What translator hasn’t had the exasperating experience of trying to squeeze text into a table that was created for a completely different language? Narrow columns for words that are now too long and wide columns for words that are now very short. Trying to make a translated table look normal can be a nightmare!
Look at the problems in this simple table:
If you’re a translator, you will have seen it all before – long numbers break and run over to the next line, or the final few letters of a word wrap unexpectedly. The original author may have gone to a lot of trouble to ensure that his data fits neatly into the table. She may even have edited the accompanying text to ensure that the table fits nicely into the page design. You’re stuck with a basic localization problem… text which doesn’t fit the design.
For tables, dropping the point size is the most usual quick fix…
…but even here, while a drop from 11 pt to 8 pt type prevents words and numbers breaking, the table still isn’t completely consistent (although it might often pass as “good enough”).
So, what options are there when a more elegant presentation is important?
As discussed in a previous post, dropping the point size sometime works OK – but it can also be a rather blunt instrument with less than desirable results. Here are some alternative tricks which often do a better job. The examples are in Word 2007.
Trick 1 – Try Word’s AutoFit function first.
With your cursor somewhere inside the table, right-click and select AutoFit|AutoFit to Contents. It doesn’t always work, and sometimes even makes the situation worse! If the table falls apart, then just click the Undo button and move on to the next trick.
I often find that Word’s AutoFit function is reasonably smart and often sorts out at least some of the problems.
Trick 2 – Adjust the internal margins of the cells
There’s more room inside cells of a table that you might think! Table cells have their own top, bottom, right and left margins. The tiniest adjustment to the left and/or right margins of a cell can be enough to prevent words or numbers breaking at unexpected places and wrapping to the next line:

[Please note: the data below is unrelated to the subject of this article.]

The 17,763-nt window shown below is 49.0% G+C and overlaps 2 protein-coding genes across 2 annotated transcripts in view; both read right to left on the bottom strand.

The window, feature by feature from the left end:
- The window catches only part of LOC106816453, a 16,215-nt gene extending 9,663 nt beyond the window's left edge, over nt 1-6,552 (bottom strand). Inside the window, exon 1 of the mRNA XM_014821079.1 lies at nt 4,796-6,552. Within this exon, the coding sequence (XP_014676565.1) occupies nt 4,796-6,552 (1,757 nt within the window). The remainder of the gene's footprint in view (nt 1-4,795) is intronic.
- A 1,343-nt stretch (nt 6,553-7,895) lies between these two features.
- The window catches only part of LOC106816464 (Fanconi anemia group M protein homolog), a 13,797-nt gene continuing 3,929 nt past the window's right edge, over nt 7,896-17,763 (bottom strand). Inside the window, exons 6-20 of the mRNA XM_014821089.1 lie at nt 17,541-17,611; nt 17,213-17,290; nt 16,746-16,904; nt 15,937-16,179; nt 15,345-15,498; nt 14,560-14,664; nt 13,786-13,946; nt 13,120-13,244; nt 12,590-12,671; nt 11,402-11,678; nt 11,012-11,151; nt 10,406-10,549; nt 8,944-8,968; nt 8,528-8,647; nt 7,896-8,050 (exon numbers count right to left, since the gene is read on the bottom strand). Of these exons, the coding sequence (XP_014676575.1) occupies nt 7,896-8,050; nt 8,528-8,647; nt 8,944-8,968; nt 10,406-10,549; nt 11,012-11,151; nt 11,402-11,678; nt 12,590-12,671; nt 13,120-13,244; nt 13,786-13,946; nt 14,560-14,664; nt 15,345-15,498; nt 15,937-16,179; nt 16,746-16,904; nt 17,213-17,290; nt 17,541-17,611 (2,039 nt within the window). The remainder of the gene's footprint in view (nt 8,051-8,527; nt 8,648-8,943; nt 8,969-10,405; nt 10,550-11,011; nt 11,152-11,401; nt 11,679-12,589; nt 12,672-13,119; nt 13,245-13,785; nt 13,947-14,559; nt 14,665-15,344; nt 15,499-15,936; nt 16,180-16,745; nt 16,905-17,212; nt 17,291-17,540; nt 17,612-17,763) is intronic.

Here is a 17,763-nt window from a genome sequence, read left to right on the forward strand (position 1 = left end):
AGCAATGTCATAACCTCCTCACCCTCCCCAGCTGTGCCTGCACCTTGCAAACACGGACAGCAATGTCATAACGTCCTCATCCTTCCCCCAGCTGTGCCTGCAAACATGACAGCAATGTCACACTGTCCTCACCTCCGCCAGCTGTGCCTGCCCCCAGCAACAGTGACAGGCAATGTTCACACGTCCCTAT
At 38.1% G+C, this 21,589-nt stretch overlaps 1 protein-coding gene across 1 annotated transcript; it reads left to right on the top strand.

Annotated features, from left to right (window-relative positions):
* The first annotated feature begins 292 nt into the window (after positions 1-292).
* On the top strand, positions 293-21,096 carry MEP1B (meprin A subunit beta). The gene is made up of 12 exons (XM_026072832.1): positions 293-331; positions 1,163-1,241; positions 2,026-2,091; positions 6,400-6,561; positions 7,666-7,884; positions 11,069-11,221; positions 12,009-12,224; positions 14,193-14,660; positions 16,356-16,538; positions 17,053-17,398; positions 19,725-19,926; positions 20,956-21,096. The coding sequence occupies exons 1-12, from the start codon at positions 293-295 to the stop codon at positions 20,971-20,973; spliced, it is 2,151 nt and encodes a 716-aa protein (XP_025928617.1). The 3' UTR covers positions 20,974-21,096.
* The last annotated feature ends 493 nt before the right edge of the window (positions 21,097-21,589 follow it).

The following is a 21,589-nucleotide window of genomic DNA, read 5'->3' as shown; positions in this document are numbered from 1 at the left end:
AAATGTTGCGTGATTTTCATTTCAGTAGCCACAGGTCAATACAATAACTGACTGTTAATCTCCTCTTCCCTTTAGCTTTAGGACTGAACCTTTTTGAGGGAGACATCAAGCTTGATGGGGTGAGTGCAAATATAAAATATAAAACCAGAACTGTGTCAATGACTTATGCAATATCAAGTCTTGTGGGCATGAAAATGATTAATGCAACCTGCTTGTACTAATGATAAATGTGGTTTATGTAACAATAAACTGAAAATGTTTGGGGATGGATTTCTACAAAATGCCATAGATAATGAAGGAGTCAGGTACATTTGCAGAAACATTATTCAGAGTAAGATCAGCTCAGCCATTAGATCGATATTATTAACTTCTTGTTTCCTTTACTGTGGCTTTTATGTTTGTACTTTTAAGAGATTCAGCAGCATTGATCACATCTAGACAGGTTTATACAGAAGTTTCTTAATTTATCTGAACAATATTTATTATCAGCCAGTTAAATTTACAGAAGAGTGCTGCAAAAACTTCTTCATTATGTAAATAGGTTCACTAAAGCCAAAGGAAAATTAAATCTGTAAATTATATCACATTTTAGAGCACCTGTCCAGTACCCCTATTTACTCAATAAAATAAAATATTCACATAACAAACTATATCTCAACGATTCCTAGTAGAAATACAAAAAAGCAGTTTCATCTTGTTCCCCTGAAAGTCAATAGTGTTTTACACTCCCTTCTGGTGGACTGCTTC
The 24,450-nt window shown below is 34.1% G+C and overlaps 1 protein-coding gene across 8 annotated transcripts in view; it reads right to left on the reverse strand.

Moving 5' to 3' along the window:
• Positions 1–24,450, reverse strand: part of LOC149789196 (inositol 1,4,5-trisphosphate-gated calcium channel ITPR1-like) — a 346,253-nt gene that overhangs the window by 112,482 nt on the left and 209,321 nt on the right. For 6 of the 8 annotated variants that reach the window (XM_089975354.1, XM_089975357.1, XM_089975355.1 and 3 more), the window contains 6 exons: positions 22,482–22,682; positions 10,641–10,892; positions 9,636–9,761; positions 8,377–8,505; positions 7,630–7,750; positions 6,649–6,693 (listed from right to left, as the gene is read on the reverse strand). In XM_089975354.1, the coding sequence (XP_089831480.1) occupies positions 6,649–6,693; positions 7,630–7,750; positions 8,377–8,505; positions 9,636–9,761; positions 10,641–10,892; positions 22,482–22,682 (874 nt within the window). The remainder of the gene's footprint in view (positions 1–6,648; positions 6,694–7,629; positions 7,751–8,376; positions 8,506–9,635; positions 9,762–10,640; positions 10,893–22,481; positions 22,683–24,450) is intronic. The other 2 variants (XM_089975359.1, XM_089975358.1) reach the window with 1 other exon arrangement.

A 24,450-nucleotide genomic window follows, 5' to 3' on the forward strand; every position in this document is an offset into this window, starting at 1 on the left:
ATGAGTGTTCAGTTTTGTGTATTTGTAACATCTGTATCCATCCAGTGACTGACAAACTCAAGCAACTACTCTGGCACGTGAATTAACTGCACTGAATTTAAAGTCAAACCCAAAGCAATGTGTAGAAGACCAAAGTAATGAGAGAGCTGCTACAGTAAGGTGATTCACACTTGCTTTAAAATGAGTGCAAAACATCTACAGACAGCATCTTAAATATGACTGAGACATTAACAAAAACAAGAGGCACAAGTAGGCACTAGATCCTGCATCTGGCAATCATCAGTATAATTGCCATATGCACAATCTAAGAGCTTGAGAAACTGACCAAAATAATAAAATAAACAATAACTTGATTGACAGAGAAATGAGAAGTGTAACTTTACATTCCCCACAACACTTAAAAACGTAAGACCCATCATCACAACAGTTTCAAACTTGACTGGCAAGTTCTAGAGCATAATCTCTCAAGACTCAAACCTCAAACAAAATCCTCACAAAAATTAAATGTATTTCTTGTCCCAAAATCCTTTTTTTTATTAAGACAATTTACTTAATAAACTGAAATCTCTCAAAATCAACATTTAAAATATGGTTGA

But how can you get at this extra space inside table cells for your translation?
I guess the guys at Microsoft didn’t think you would want to adjust the internal margins of cells very often, so they buried this function quite deeply. Here’s how to find it:
Step 1: Select the table (or a portion of it), right-click, then select Table Properties;
Step 4: Adjust the left and right margins.
You need to make the left and right margin narrower. You’ll often have to experiment to see what works. In my example, I reduced the table’s cell margin settings from 0.19 to 0.05 cm, (leaving rather narrow margins), but this freed up a lot of extra space in each cell. You don’t want to make the margins so narrow that the text is touching the borders.
This was the result I got from adjusting the cell margins to 0.05 cm:
It didn’t solve all the problems, but with some space freed up along the right and left margins the new text has a better chance of fitting in.
Trick 3 – Use Character Spacing to slightly squeeze up the text within the cell
You can select the whole table, (or you can just select any individual words and numbers which don’t fit) and use Word’s Character Spacing function to squeeze up the text (Font|Character Spacing tab|Condensed). (See previous post on squeezing a whole document.)
In my demo table, I condensed all the text by 0.3 cm (a virtually undetectable amount of squeezing).
For any remaining problem areas, such as the odd letter which still rolls over to the next line, you can select that one word, and use Character Spacing to squeeze it a fraction more.
Shortcut: Once you have condensed one piece of text using Character Spacing, you can condense any other problem areas in the table by hitting Ctrl Y (a shortcut which repeats the last thing you did) rather than going through all the menus and changing the settings each time.
Here’s my final result:
(Careful inspection will show that I individually condensed each of the long psi numbers and the word “Threads” a bit more.)
Manually adjusting column widths or dropping the point size are still valid tricks, of course – but in this case we got the table looking reasonably OK without doing either!
 Data for the table was adapted from http://www.engineershandbook.com/Tables/torque.htm